By Luis Jaime Acosta
BOGOTA (Reuters) – The Colombian government’s chief negotiator on Tuesday rebuffed accusations from the leaders of protests that President Ivan Duque’s administration was not committed to talks, saying it was listening to people’s frustrations but would not allow violence.
Last week, a senior protest leader warned that demonstrations – which have been rumbling for two months – would step up a gear in the second half of the year if neither the government nor Congress meet protesters’ demands.
Emilio Archila, the top official charged with implementing a 2016 peace deal who is leading negotiations with protest leaders, said that talks had halted because of the strike committee’s decision to withdraw.
“The government of President Ivan Duque is a government that has listened, is listening and will continue to listen,” Archila told Reuters in an interview.
“Saying there is no will to negotiate is simply not based in reality,” he added, noting the government had reached regional agreements to suspend protests and road blocks.
Protests began in Colombia at the end of April in opposition to a now-withdrawn tax reform, which prompted the resignation of the former finance minister.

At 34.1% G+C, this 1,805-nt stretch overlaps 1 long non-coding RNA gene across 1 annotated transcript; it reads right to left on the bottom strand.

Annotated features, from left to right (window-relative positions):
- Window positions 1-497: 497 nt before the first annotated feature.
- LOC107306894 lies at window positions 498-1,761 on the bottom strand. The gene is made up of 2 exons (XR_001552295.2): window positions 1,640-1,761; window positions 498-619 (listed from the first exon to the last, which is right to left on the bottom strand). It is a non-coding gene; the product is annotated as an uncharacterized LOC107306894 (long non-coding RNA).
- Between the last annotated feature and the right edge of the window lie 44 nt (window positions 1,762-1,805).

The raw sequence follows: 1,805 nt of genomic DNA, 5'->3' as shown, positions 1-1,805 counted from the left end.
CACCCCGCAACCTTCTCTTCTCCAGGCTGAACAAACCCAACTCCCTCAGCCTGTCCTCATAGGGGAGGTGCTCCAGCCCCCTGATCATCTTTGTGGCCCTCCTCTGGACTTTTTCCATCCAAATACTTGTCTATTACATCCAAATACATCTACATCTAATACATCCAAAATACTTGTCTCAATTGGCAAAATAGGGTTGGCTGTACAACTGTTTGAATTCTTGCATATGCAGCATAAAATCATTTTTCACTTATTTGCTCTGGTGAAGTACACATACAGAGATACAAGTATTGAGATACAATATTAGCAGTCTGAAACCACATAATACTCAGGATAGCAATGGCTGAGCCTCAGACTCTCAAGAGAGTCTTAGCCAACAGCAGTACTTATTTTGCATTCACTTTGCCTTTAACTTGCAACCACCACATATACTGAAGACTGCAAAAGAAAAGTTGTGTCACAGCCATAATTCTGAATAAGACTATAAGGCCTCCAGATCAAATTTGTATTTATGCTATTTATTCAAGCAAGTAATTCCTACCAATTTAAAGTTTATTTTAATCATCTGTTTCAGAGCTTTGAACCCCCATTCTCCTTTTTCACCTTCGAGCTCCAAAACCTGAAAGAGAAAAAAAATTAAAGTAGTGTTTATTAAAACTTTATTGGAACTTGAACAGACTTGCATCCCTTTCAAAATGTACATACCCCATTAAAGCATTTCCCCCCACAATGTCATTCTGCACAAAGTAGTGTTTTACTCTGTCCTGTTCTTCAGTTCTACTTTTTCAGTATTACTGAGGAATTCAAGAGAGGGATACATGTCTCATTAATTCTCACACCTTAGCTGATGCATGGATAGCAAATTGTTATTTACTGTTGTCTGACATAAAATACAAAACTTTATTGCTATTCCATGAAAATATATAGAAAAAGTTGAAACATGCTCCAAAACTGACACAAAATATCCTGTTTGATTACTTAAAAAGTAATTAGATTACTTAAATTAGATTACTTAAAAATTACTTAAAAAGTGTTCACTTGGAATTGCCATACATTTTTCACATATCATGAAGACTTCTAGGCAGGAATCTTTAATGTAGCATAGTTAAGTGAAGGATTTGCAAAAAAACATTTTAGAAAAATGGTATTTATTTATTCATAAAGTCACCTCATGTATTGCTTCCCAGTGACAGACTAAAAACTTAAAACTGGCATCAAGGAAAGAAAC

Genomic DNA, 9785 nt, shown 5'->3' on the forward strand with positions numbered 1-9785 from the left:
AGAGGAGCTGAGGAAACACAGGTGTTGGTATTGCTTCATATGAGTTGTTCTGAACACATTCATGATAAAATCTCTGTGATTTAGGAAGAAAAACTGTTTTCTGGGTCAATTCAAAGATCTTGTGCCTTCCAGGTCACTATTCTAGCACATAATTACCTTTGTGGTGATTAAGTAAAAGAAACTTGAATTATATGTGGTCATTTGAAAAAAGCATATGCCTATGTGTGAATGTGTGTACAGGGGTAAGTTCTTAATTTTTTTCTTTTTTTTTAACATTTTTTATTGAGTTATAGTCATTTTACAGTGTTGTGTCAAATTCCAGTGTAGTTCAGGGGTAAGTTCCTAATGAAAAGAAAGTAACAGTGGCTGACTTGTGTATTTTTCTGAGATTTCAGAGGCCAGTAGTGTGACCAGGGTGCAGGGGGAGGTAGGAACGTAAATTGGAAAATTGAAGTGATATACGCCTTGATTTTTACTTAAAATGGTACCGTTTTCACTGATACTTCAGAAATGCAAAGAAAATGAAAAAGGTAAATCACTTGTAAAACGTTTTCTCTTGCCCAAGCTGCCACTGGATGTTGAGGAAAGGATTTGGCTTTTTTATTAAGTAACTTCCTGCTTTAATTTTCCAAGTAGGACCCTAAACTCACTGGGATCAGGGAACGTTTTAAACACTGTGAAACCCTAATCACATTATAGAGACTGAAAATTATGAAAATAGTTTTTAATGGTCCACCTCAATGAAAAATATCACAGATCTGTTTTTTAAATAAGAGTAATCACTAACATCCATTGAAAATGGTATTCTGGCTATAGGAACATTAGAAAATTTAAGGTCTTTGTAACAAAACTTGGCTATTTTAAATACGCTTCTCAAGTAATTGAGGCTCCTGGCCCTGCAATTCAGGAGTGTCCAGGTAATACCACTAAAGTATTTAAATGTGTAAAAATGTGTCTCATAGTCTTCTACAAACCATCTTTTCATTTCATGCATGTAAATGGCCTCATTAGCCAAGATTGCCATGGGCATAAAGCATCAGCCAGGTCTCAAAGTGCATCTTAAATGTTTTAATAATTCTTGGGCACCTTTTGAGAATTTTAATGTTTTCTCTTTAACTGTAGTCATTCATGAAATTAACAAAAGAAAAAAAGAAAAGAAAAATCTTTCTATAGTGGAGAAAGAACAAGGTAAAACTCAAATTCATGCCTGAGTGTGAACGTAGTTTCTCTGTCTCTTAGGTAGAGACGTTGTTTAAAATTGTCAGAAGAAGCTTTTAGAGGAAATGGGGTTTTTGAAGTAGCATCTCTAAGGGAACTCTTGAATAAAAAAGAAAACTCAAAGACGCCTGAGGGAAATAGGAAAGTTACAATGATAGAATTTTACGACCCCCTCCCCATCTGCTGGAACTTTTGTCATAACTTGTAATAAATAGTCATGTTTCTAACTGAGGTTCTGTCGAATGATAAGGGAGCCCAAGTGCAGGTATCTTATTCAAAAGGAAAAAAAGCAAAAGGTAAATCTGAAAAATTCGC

Demonstrators widened their demands to include calls for a basic income, opportunities for youth and an end to police violence.
The attorney general’s office has so far linked 24 deaths to the protests, with a further 11 under investigation. However, rights groups accuse security forces of killing dozens more protesters.
While most protests have been peaceful, some have ended with looting and clashes between security forces and protesters.
The government continues to work to reduce social inequalities and poverty with better education programs, health and employment options for young people, Archila said, though warned that road blocks, which led to shortages and increases in food and fuel prices, will not be allowed.
“We have nothing against peaceful protest, on the contrary, we believe it is part of the dialectical process of democracy,” Archila said. “Blockades … aren’t a form of peaceful protest.”
Authorities will be “very energetic” with those who do not protest peacefully, including those who commit vandalism, and especially against people who use protests as a shield to carry out acts of terrorism, Archila added.
Although almost all blockades have been lifted from highways, either through negotiations or interventions by security forces, protests on Monday continued in cities including the capital Bogota, second city Medellin and Barranquilla, where a statue of Christopher Columbus was torn down.
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